Gen. Martin Dempsey, Chairman of the Joint Chiefs of Staff, was asked to assess “the ethical conduct” of the IDF during Operation Protective during in a discussion at the Carnegie Council for Ethics earlier today. Dempsey called the question a “softball” and proceeded to explain:
I actually do think that Israel went to extraordinary lengths to limit collateral damage and civilian casualties. In fact, about 3 months ago we sent, we asked [IDF Chief of Staff] Benny [Gantz] if we could send a lessons learned team – one of the things we do better than anybody I think is learn – and we sent a team of senior officers and non-commissioned officers over to work with the IDF to get the lessons from that particular operation in Gaza. To include the measures they took to prevent civilian casualties and what they did with tunneling, because Hamas had become very nearly a subterranean society. And so, that caused the IDF some significant challenges. But they did some extraordinary things to try to limit civilian casualties to include calling out, making it known that they were going to destroy a particular structure. Even developed some techniques, they call it roof knocking, to have something knock on the roof, they would display leaflets to warn citizens and population to move away from where these tunnels. But look in this kind of conflict, where you are held to a standard that your enemy is not held to, you’re going to be criticized for civilian casualties. So I think if Benny were sitting here right now he would say to you we did everything we could and now we’ve learned from that mission and we think there are some other things we could do in the future and we will do those. The IDF is not interested in creating civilian casualties they’re interested in stopping the shooting of rockets and missiles, out of the Gaza Strip and in to Israel, and its an incredibly difficult environment, and I can say to you with confidence that I think that … they acted responsible.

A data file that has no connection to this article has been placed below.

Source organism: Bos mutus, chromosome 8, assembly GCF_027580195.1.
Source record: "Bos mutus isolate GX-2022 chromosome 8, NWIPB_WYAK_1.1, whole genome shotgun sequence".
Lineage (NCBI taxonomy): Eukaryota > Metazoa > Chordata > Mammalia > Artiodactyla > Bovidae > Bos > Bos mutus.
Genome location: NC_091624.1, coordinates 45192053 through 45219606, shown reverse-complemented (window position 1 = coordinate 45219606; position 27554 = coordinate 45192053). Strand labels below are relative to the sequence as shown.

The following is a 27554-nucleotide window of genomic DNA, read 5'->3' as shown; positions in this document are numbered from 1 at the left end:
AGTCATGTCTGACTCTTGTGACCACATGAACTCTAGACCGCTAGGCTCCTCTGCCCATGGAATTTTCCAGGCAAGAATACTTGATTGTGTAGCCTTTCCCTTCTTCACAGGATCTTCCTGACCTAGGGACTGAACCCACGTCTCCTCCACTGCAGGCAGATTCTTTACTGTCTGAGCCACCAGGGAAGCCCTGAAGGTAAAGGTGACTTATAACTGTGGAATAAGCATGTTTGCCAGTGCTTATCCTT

Dempsey’s remarks quoted above begin at 28:02 and end at 29:59 in the video embedded below.
[Photo: DoD News / YouTube ]